When Chickadee gets her license, she would like to buy a red VW Beetle with yellow lightning bolts down the sides. She has been telling us this for YEARS, which of course means that for years we have been telling her that 1) it’s good to have dreams and 2) she should feel free to get a job at any time.
When that elicits whining and complaining, Otto always points out that he’s perfectly willing to gift her his car once she’s driving. As his car is already 20 years old, for some reason this doesn’t thrill her. Go figure.
Given her lifelong obsession with Beetles, you’d think that playing Punch Buggy would’ve been part of our standard family repertoire for years, but somehow we only started playing it about a month ago. This has been terribly amusing for a number of reasons, but unfortunately it has also increased my driving anxiety by about a hundredfold.
I’m sure that’s totally safe, right?
For anyone who’s not American or who grew up in a cave here in the good ol’ USofA, “punch buggy” refers to the practice of squealing “[Color of VW Beetle] one!” and socking your nearest travel partner in the arm each time you spot a Beetle. (This phenomenon has been going on for so long, VW made a Super Bowl commercial about it this year.) The kicker is that you never declare a game on or give any warning; in an ideal situation, your travelmate is digging in her backpack or reading a book when you gleefully screech “YELLOW ONE!” and punch her.
The kids sit in the back seat of the car, of course, and as a general rule I try not to encourage them to hit each other, so maybe that’s why we never used to play. But somehow we got talking about it one day and now Otto and I engage in a cutthroat game of punch buggy every time we’re in the car together. Otto has much better eyes than I do, plus he’s just a lot better with cars.
Also, he is occasionally a cheating cheaterpants.
Like, one day we were driving along and I THOUGHT I saw a bit of a Beetle in a row of cars in a parking lot almost out of my visual range. I craned my neck a bit to look and Otto immediately started chuckling.
“Do you see one?” he asked.
My curled fist hovered in the air, inches from his bicep. “I can’t quite see… I thought—”
He followed my gaze. “That’s not a Beetle,” he said.
“Oh,” I said, lowering my arm.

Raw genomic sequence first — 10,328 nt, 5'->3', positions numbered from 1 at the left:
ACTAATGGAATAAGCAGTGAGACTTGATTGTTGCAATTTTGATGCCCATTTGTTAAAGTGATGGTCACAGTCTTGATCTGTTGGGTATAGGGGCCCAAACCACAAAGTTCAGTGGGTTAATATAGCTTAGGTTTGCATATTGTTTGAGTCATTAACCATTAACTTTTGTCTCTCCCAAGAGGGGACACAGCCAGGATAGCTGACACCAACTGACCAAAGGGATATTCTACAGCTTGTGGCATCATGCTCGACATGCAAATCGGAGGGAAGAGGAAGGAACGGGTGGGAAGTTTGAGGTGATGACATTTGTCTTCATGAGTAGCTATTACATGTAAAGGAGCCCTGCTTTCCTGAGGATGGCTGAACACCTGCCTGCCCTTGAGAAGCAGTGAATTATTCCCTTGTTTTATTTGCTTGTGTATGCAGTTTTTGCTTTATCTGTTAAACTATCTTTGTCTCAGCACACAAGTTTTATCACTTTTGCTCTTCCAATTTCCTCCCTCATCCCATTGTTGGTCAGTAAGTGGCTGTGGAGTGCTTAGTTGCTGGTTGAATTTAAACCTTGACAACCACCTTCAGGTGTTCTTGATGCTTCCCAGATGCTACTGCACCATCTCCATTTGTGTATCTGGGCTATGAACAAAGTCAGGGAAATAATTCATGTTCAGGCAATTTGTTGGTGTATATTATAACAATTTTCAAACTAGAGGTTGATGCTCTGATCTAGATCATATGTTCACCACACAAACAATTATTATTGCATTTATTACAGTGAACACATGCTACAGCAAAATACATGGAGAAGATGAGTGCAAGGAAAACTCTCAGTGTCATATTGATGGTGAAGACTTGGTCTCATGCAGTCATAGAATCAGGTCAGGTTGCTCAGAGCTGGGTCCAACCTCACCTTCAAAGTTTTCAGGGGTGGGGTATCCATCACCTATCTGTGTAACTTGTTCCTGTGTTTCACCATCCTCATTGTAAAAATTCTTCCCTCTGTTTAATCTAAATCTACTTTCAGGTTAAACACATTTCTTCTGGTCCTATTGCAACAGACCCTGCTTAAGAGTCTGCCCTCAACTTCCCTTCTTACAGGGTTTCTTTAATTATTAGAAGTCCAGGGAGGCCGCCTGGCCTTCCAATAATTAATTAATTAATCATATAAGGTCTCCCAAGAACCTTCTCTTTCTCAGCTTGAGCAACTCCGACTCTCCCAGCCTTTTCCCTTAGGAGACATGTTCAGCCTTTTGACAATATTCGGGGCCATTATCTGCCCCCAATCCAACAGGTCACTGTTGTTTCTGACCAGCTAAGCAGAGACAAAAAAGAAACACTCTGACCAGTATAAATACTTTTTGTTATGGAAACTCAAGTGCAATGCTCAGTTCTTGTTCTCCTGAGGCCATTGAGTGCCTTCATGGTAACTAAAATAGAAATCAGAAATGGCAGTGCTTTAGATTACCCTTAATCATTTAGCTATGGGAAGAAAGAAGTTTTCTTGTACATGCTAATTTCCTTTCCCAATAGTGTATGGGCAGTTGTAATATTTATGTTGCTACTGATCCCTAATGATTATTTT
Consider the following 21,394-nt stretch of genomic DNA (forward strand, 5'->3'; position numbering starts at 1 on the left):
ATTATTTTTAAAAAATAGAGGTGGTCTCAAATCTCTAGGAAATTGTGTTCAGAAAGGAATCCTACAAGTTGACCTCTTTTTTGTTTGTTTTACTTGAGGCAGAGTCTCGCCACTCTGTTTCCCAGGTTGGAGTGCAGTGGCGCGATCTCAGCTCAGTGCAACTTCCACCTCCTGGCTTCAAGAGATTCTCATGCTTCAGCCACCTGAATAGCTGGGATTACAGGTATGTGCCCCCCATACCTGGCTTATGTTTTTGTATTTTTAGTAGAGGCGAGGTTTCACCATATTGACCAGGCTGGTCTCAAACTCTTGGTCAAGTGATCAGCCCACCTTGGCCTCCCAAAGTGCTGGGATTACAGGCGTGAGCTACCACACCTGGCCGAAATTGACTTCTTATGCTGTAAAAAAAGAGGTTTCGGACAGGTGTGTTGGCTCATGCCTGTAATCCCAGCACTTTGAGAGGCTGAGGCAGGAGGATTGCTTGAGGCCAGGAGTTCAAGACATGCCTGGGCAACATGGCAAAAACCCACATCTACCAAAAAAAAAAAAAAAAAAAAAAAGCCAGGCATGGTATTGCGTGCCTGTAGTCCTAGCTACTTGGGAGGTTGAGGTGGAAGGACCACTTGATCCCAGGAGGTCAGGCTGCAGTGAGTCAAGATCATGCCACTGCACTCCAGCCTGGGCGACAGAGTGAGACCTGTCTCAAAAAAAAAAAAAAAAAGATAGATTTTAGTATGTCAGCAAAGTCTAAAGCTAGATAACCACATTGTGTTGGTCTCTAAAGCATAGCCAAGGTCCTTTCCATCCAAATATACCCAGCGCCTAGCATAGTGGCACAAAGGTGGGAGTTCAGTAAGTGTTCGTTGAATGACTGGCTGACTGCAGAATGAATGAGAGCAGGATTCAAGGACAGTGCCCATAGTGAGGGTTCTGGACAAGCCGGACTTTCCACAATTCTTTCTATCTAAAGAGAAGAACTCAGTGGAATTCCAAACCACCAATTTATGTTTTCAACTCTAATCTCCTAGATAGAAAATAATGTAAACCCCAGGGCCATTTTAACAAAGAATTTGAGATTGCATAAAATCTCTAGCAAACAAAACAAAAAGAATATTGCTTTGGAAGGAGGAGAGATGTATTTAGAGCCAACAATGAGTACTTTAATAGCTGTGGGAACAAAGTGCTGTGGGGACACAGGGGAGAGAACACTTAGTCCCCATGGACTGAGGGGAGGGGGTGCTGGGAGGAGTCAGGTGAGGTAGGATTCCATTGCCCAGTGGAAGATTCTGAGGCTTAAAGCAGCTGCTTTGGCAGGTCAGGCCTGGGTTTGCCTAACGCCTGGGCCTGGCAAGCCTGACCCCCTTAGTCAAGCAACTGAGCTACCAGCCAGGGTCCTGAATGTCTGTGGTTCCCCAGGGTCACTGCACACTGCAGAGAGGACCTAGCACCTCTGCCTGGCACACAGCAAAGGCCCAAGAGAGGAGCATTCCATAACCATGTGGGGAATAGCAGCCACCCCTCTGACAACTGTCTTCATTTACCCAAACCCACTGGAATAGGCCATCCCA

“Silver one!” he cackled, socking me not quite as gently as I might have liked.
“What?? You said it wasn’t a Beetle! YOU CHEAT!” I rubbed my arm, more wounded by his duplicity than the punch.
“Well I thought it wasn’t,” he said. “But it turned out that it was. Besides, you always say you never listen when I talk. You shouldn’t have believed me.”
“Hmph,” seemed the only appropriate response, there.
Then again, there was another time when we were driving along and I socked him. “Gray one!” I called, triumphant.
“Where?” he said. I pointed to the (ancient) car in question, and he immediately groaned. “That’s not a Beetle! That’s a deux chevaux! We’ve talked about that car before!”
“Eh, you know I don’t listen when you talk. So you can do-si-do all you want, but that’s a Beetle,” I replied. I was smug. IT LOOKED LIKE A BEETLE. This led to much huffing and puffing and then I was subjected to the annotate history of CitroÃ«n’s model line-up throughout history, so I’m not sure that one was worth it.
Now, as far as the kids go, Monkey generally likes to read books in the car, so he’s largely ignored the punch buggy tournament of the century that’s now taking place in our family vehicles. But Chickadee desperately wants to be the PUNCH BUGGY QUEEN, and coincidentally, she’s now 12, which means she can ride in the front seat. And reach the driver. And punch them with abandon.
Hooray! Except, ow.
There have been multiple sessions of explaining to my sweet delicate flower of a daughter what constitutes a fair and kind punch, including Otto having to spell out that no, punching someone in the HEAD just because you’re excited about seeing a red one doesn’t count.
And Chickadee may not be the queen of the punch buggies, but she is rocking her reign as the cheatingest cheaterpants who ever sat upon a throne of UTTER CHEATISM, because she is an extremely sore loser, and as a result, just makes up rules to suit herself.
Rules like… I also get to hit you if I see a school bus! And if you’ve gotten a bunch and I haven’t, I can DRAW A PICTURE of a Beetle and then hit you! Also, if you’ve already hit me for a car, I’ll just go ahead and claim it right after you, asserting that, “Well, really, it’s like it’s a different one because it’s in a different place, now” (this assumes the car is in motion, of course, but she tries this one every single time).
Yesterday as we drove along, Chickie and I watched traffic like our lives depended on it, trading blows and laughing the whole time. I guess that finally it sounded like too much fun to pass up, so Monkey wanted to play, too. He tossed his book aside. “Blue one!” he called, kicking my seat from his position behind me.
“Oooooookay,” I said, trying not to laugh. “First of all, please don’t kick the seat when I’m driving, that’s really not safe. Second of all, that’s a PT Cruiser.”
“It looks like a Bug to me,” retorted Monkey. “What’s the difference?” It was a good thing Otto wasn’t there. I mean, I probably get a pass for confusing a CV2 with a Beetle, but I fear that hearing Monkey’s confusion would’ve caused him to drop his head into his hands and wonder where he went wrong.
“The difference is THEY LOOK TOTALLY DIFFERENT!” said Chickadee, doubled over with laughter. “You are BAD at this game. OOOH, SCHOOL BUS!” Her arm shot out at me and I caught it.
“There’s NO SCHOOL BUS, and THAT IS CHEATING,” I said. Both kids burst into fresh peals of laughter.
“GREEN ONE!” called Monkey, pointing at… a garbage truck.
I consider myself lucky that we made it home before anyone wet their pants. Punch buggy is an emotional game, people.